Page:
If you follow our blog, hopefully you performed your winter maintenance back in the Fall; if you didn’t, here’s a reminder of a few things you can – and should – still do to help ensure your generator is ready to work when you need it this winter. And if you did prep your generator for cold winter back in the fall, you may still want to review to make sure you’re keeping up on ongoing maintenance tasks to keep your unit in top performing shape:
- Invest in a cold weather kit. These kits usually include both battery warmers and oil heaters, and may also include additional items like fuel additives, covers and a few basic replacement parts. Cold weather kits are designed for specific types of generators, so be sure you choose the one that’s best for your make and model. Depending on the items you already own, it may make more sense and save you more money by buying individual items. If you’re not sure what items you need or which brands are right for your generator, ask us; we’re always ready to help.
- Buy a battery warmer: Just as your car can have trouble starting cold weather, so can your generator. Battery warmer units are typically controlled by a thermostat, which means they turn on and off automatically. Some units sit under the battery, so be prepared to do a little minor disassembly to install one.
- Add an oil heater: During cold weather, oil turns from a liquid lubricant into a viscous sludge that often isn’t able to provide important protection to your engine and its moving parts. Like the battery heater, oil heaters turn on when the temps hit a certain level to make sure the oil in your generator remains at the right viscosity for proper use. Read instructions carefully; some heaters require you to fill your unit’s oil reservoir with a 5W-30 synthetic oil before use.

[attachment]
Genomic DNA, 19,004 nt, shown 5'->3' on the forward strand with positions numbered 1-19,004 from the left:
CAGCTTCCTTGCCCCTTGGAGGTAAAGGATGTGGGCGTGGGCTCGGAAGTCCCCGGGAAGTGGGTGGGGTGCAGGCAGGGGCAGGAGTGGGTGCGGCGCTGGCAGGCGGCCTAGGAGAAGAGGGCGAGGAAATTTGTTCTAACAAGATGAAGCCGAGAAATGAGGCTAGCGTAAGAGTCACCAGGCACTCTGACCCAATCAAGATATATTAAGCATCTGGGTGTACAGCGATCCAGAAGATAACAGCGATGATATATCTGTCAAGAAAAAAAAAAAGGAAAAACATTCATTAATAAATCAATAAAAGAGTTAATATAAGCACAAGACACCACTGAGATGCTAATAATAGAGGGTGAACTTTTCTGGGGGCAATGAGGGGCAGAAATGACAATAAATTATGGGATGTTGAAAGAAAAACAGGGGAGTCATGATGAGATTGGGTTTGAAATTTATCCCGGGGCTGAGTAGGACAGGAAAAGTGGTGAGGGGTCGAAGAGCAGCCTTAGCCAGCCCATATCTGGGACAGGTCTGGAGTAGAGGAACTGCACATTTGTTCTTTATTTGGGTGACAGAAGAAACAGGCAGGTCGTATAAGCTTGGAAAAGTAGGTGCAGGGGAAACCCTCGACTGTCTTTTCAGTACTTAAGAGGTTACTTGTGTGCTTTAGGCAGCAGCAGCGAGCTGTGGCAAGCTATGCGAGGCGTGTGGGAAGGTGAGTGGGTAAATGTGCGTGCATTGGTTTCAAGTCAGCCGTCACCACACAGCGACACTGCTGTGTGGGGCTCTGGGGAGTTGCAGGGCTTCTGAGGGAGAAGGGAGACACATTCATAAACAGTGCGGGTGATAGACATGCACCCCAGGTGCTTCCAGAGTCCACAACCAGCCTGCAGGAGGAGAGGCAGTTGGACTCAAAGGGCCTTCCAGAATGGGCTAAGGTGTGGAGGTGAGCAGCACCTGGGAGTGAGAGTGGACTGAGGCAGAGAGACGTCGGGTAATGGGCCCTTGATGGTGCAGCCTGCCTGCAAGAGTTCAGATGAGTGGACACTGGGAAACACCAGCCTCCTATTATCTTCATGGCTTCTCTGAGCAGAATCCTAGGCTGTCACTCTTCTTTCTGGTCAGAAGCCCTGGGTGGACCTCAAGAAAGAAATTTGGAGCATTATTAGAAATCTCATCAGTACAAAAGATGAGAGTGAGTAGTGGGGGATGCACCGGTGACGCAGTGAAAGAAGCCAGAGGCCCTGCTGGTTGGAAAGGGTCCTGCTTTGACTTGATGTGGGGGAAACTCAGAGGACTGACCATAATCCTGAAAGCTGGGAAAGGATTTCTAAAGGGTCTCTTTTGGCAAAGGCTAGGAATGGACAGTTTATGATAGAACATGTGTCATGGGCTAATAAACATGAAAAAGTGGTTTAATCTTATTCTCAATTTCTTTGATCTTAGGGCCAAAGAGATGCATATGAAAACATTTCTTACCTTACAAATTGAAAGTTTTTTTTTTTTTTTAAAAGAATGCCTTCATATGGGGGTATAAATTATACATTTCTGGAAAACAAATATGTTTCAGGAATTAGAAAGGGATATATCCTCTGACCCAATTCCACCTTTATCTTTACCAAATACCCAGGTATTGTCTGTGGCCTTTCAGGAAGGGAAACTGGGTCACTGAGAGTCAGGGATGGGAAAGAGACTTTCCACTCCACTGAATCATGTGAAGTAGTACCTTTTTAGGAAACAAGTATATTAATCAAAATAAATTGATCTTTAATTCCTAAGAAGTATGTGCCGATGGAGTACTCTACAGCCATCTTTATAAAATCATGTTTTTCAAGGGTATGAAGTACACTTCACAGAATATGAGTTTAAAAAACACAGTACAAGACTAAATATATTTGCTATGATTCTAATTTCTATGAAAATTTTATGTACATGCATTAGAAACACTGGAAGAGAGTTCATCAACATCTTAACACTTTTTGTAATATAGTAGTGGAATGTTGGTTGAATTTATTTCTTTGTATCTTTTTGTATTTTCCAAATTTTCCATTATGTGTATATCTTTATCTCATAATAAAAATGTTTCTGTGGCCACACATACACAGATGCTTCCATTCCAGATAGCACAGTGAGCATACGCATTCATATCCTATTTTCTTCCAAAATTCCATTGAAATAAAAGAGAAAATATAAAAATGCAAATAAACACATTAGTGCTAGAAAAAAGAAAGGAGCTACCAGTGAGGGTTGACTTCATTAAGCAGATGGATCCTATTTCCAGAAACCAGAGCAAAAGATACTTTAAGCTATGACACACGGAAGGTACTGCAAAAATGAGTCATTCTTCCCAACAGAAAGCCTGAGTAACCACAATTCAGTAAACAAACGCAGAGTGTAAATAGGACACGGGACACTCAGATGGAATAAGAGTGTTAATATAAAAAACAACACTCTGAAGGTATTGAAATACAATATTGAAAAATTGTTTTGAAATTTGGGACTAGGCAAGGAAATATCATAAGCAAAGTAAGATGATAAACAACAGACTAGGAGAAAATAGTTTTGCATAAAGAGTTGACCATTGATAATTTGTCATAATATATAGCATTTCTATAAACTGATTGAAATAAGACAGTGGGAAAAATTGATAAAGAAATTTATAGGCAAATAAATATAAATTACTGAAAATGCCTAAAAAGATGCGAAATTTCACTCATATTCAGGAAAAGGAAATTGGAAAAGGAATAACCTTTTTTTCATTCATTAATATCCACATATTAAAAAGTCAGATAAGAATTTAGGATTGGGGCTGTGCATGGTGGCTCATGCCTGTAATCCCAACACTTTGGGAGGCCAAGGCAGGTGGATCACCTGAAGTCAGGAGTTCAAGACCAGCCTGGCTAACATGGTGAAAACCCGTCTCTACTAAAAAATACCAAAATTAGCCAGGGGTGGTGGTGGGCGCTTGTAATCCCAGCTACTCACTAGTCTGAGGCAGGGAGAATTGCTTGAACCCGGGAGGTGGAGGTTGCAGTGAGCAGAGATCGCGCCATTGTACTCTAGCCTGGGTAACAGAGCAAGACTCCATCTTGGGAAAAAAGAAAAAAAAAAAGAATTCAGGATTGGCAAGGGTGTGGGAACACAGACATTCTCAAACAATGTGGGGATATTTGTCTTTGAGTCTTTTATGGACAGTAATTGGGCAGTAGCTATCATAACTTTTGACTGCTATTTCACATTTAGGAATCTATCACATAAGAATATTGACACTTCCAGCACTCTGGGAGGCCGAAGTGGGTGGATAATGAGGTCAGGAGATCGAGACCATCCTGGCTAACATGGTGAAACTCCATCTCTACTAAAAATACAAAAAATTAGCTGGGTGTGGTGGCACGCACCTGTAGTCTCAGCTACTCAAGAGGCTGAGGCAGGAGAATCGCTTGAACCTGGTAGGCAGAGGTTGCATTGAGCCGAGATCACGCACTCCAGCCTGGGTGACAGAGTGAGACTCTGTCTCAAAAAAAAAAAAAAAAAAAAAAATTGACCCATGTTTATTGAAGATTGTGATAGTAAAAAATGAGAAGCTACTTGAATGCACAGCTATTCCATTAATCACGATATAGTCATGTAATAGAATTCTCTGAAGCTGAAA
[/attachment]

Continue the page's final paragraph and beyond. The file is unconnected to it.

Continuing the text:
- Check your extension cords for wear, including “kinked” or bent areas that can cause shorts. The time to replace them is now before the snow starts to fly and shoppers run like mad to clear off the shelves of anything generator-related. While you’re getting a new cord, consider stocking up on other generator essentials to avoid the need to go out once a storm hits.
- Run your generator often: Not only does running it every few weeks ensure it’s running properly, but it also helps ensure bearings and gaskets stay lubricated. That’s especially important when the generator sits idle, since fluids can settle and gum-up, meaning they’ll be less effective and won’t do their job as well. Over time, that can lead to damage and unexpected problems when running during the cold months of winter. Don’t be lazy – be sure to take your generator outside and well away form your house before starting it up and let it run for 10 to 20 minutes or so. Wipe it off before putting it away to make sure to remove any moisture that could cause corrosion.
Taking these simple steps to proper maintenance is the best way to make sure your generator is ready for use when you need it. Questions? Give us a call. We’re ready to help.